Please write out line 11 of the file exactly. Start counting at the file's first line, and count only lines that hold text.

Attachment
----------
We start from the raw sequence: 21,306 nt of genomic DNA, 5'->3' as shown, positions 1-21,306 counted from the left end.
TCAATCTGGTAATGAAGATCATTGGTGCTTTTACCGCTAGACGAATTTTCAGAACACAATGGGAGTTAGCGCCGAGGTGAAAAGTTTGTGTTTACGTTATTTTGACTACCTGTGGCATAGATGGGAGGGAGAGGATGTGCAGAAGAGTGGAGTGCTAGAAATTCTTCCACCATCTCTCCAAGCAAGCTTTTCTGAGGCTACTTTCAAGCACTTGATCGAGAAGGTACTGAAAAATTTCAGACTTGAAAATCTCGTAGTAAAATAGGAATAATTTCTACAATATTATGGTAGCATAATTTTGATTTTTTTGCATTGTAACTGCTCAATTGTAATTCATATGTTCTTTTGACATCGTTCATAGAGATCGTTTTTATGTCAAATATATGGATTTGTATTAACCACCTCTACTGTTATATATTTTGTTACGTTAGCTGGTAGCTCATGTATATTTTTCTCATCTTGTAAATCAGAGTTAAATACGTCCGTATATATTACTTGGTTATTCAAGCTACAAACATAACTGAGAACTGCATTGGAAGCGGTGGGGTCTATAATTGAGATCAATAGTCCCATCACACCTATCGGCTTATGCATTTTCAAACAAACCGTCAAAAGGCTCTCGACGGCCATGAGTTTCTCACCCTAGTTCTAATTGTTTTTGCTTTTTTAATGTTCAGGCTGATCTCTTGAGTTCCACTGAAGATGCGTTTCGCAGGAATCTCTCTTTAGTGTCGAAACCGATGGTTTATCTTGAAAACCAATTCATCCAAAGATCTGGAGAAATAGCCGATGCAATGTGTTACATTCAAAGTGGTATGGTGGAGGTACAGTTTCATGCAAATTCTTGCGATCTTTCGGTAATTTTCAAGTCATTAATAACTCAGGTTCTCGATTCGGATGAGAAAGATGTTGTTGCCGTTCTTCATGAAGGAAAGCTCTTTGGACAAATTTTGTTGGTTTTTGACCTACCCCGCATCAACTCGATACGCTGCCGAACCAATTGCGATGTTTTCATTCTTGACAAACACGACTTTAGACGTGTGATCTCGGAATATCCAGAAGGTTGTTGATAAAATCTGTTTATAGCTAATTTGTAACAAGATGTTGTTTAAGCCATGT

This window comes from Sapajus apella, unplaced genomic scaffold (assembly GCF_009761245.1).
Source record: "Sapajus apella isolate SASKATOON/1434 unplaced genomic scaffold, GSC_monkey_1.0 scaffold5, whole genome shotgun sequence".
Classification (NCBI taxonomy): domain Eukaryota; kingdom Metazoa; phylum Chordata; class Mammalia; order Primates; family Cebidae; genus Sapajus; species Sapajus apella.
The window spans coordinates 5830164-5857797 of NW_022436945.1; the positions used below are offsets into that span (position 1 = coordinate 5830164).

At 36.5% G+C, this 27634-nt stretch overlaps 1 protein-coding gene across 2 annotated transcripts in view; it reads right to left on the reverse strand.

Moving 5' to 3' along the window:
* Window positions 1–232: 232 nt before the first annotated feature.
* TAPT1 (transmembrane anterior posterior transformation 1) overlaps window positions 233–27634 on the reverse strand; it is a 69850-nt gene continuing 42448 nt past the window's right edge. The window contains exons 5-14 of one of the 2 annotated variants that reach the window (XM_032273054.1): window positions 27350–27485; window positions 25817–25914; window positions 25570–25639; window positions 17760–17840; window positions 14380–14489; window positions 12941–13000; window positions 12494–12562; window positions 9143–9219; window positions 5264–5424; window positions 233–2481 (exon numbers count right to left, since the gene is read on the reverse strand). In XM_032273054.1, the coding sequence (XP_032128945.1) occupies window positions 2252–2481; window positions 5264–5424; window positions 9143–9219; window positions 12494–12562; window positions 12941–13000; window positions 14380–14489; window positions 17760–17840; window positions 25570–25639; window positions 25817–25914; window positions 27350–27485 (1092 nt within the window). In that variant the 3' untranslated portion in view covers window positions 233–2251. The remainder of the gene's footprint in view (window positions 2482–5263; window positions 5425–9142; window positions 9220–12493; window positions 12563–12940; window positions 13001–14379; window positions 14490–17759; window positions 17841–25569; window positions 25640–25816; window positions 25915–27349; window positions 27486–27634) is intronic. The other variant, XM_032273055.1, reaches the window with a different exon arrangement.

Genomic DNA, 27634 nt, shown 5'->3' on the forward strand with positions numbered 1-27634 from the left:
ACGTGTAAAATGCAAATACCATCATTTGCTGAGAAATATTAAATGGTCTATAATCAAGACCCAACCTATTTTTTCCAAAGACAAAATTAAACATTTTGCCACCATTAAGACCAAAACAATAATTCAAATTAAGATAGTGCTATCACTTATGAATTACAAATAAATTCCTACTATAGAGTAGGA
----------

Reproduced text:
Genomic DNA, 27634 nt, shown 5'->3' on the forward strand with positions numbered 1-27634 from the left: